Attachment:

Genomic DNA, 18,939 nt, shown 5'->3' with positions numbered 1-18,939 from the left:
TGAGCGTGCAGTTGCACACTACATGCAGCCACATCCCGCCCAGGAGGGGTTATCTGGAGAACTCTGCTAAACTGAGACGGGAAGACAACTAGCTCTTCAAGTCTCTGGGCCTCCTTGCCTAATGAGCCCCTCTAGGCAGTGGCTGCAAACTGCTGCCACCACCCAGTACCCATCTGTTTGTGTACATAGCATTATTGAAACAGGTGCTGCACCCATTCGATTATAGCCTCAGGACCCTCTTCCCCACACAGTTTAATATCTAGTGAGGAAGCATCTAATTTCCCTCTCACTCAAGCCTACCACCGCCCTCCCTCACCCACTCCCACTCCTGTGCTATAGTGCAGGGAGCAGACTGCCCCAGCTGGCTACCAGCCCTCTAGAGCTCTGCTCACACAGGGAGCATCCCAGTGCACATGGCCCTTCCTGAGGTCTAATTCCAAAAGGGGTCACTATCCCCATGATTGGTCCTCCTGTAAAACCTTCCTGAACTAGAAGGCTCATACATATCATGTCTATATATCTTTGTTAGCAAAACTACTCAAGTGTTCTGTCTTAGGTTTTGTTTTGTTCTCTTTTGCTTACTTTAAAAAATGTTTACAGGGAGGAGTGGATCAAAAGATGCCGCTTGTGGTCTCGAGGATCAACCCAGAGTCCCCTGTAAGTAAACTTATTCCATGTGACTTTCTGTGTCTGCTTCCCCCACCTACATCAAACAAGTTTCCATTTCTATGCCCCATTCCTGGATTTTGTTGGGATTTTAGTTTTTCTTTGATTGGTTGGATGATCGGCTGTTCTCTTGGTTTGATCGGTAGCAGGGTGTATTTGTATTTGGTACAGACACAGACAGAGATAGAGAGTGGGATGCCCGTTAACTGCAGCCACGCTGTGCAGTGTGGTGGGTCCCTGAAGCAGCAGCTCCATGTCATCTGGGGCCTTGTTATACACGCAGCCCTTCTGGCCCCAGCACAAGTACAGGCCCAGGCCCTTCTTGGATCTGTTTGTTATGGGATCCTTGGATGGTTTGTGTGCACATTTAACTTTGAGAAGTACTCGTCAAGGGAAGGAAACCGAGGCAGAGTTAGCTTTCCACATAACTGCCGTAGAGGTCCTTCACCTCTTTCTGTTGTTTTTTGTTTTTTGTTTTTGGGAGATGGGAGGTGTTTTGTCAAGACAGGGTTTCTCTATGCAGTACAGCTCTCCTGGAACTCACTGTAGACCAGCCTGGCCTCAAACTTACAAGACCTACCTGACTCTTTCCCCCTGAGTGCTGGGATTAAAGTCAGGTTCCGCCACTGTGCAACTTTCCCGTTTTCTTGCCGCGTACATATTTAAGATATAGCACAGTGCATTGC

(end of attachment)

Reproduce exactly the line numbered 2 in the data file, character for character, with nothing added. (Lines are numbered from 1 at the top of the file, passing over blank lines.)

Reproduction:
TGAGCGTGCAGTTGCACACTACATGCAGCCACATCCCGCCCAGGAGGGGTTATCTGGAGAACTCTGCTAAACTGAGACGGGAAGACAACTAGCTCTTCAAGTCTCTGGGCCTCCTTGCCTAATGAGCCCCTCTAGGCAGTGGCTGCAAACTGCTGCCACCACCCAGTACCCATCTGTTTGTGTACATAGCATTATTGAAACAGGTGCTGCACCCATTCGATTATAGCCTCAGGACCCTCTTCCCCACACAGTTTAATATCTAGTGAGGAAGCATCTAATTTCCCTCTCACTCAAGCCTACCACCGCCCTCCCTCACCCACTCCCACTCCTGTGCTATAGTGCAGGGAGCAGACTGCCCCAGCTGGCTACCAGCCCTCTAGAGCTCTGCTCACACAGGGAGCATCCCAGTGCACATGGCCCTTCCTGAGGTCTAATTCCAAAAGGGGTCACTATCCCCATGATTGGTCCTCCTGTAAAACCTTCCTGAACTAGAAGGCTCATACATATCATGTCTATATATCTTTGTTAGCAAAACTACTCAAGTGTTCTGTCTTAGGTTTTGTTTTGTTCTCTTTTGCTTACTTTAAAAAATGTTTACAGGGAGGAGTGGATCAAAAGATGCCGCTTGTGGTCTCGAGGATCAACCCAGAGTCCCCTGTAAGTAAACTTATTCCATGTGACTTTCTGTGTCTGCTTCCCCCACCTACATCAAACAAGTTTCCATTTCTATGCCCCATTCCTGGATTTTGTTGGGATTTTAGTTTTTCTTTGATTGGTTGGATGATCGGCTGTTCTCTTGGTTTGATCGGTAGCAGGGTGTATTTGTATTTGGTACAGACACAGACAGAGATAGAGAGTGGGATGCCCGTTAACTGCAGCCACGCTGTGCAGTGTGGTGGGTCCCTGAAGCAGCAGCTCCATGTCATCTGGGGCCTTGTTATACACGCAGCCCTTCTGGCCCCAGCACAAGTACAGGCCCAGGCCCTTCTTGGATCTGTTTGTTATGGGATCCTTGGATGGTTTGTGTGCACATTTAACTTTGAGAAGTACTCGTCAAGGGAAGGAAACCGAGGCAGAGTTAGCTTTCCACATAACTGCCGTAGAGGTCCTTCACCTCTTTCTGTTGTTTTTTGTTTTTTGTTTTTGGGAGATGGGAGGTGTTTTGTCAAGACAGGGTTTCTCTATGCAGTACAGCTCTCCTGGAACTCACTGTAGACCAGCCTGGCCTCAAACTTACAAGACCTACCTGACTCTTTCCCCCTGAGTGCTGGGATTAAAGTCAGGTTCCGCCACTGTGCAACTTTCCCGTTTTCTTGCCGCGTACATATTTAAGATATAGCACAGTGCATTGC